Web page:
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November 12, 2018

11/20/2011 11:21:00 PM
Pursuit of Happiness
The Real Story of Thanksgiving
About 400 years ago, a group of religious protesters were unhappy with the Church of England so they packed up their meager belongings and moved to Holland. But after a decade or so of living in Holland they became unhappy with the Dutch people so they packed up their stuff and moved again.

The unhappy protesters climbed aboard a little cargo ship named the Mayflower and set sail across the Atlantic Ocean in search of a happy place.

The tiny ship got tossed around on the waves for over two months and the protesters became seasick and puked a lot which made them even unhappier than usual. Eventually, due to high winds, storms, and an obvious lack of navigational skills, the unhappy group of religious protesters landed on the east coast of an area that we now call Massachusetts.

This area of land was home to a Native American tribe called the Wampanoag. These native people had lived in the area for over 12,000 years. The natives had fished, hunted and harvested food for hundreds of generations. They were a happy people.

Even though the religious protesters were grateful to be on solid ground, they remained unhappy because winter was fast approaching and they didn't have any provisions. Also, they were suspicious because their narrow minds couldn't comprehend why the Native American people were so damned happy all the time.

So the unhappy religious people sent Myles Standish, their military advisor, on a mission to gather supplies. Standish and his men gathered corn and grains from the fields that had been planted by the Native American people. They gathered freshly killed game from Native American villages. They also dug up burial mounds of dead Native American people in order to gather pottery and jewelry from the graves.

It was a long winter. The religious protesters suffered plague-like illnesses and many died in their huts. After the winter snows melted, the settlers who managed to survive the harsh winter were unhappier than ever.

One day a Native American named Squanto visited the settlers' camp and offered to teach the unhappy pilgrims how to grow their own food. Squanto said, "I will teach you how to grow your own food 'IF' you will promise to stop stealing our grains and robbing our graves."

The starving settlers decided to accept the offer.

By fall of that year, the settlers had accumulated a bountiful supply of food so they celebrated with a pagan festival. Squanto and his tribe were puzzled. They had never heard joyous noises emanating from the unhappy settlers' camp before, so they went to investigate.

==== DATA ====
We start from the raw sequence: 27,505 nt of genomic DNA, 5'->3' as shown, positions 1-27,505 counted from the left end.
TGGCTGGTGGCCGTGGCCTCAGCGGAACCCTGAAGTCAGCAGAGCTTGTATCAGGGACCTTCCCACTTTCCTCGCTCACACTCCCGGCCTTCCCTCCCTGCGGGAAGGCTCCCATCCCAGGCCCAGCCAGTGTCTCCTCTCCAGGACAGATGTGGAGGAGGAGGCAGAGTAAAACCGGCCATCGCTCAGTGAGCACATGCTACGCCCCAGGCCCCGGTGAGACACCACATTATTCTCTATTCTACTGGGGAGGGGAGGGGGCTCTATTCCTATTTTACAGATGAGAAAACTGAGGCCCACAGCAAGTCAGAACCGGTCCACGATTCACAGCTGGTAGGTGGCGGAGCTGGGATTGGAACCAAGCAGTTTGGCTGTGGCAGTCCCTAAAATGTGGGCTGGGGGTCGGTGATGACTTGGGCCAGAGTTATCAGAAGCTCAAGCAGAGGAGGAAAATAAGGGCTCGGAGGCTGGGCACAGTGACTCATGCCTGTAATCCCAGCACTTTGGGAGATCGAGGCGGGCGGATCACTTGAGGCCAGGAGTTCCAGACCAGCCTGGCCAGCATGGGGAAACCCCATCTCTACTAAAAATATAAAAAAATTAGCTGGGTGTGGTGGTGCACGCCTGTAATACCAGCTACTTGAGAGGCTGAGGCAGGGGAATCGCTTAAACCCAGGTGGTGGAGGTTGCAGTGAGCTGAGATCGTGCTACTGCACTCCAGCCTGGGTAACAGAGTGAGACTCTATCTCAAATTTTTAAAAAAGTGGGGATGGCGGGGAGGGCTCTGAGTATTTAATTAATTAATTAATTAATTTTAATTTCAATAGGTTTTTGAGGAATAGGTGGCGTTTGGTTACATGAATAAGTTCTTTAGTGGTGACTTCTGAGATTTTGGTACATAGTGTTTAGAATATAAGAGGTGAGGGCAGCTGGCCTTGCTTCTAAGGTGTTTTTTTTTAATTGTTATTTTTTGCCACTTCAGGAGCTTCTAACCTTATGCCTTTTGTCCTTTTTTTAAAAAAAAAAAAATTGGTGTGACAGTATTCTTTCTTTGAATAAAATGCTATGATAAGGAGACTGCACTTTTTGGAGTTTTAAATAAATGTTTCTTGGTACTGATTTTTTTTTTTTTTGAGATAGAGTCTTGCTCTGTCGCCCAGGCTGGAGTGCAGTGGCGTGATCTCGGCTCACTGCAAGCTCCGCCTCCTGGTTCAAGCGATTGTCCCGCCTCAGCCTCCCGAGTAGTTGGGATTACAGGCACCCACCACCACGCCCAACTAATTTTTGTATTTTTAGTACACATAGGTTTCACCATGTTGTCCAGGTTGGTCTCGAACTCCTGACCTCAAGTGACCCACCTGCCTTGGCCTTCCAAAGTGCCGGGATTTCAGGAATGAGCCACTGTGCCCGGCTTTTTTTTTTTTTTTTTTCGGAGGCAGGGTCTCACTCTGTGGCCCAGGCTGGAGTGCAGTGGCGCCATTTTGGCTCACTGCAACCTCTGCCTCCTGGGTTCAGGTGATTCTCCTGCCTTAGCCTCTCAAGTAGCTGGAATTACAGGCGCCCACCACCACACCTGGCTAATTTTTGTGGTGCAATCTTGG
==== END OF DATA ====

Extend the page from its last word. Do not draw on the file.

"Hey! What's going on," asked Squanto, "Is it somebody's birthday?"

"Nope!" replied the settlers all at once, "We're thanking God for our harvest!"

"WHAT!? Why are you thanking a god? Aren't WE the ones who saved your lives by teaching you how to grow food?" asked Squanto. "I don't like to complain but it's kind of a pisser that all my people are suffering from influenza, plus, I'm dying of a plague and none of us had ever been sick a single day of our lives until you showed up," added Squanto.

"Yeah, well, the Lord works in mysterious ways", the settlers replied simultaneously,

"But you may join us if you want", added the settlers, "however, this party is B.Y.O.D!"

"B.Y.O.D.? What does THAT mean?" asked Squanto.

"Bring Your Own Deer!" roared the settlers in unison.



Reader Comments

Posted: Tuesday, November 22, 2011
Article comment by: Krazy Kat

LOVE your Thanksgiving series! I laughed, I cried, I hurled--can''t wait to see more!

Posted: Tuesday, November 22, 2011
Article comment by: American history

Nice to see the true story of Thanksgiving, Dee. Even though you meant it to be funny, much truth in your story. Accepted American history is a mixture of truth and mythology. It needs to be ALL truth, even if the truth can be disturbing. I''ve heard there''s something in the Christian Bible that says "the truth shall set you free."

Were the American soldiers who rescued the world from Nazi and Japanese domination brave and valiant? Absolutely.

Were the American industrialists, politicians and military leaders who stole land from the Native American Indians and the Mexican people brave and valiant?

Absolutely NOT.




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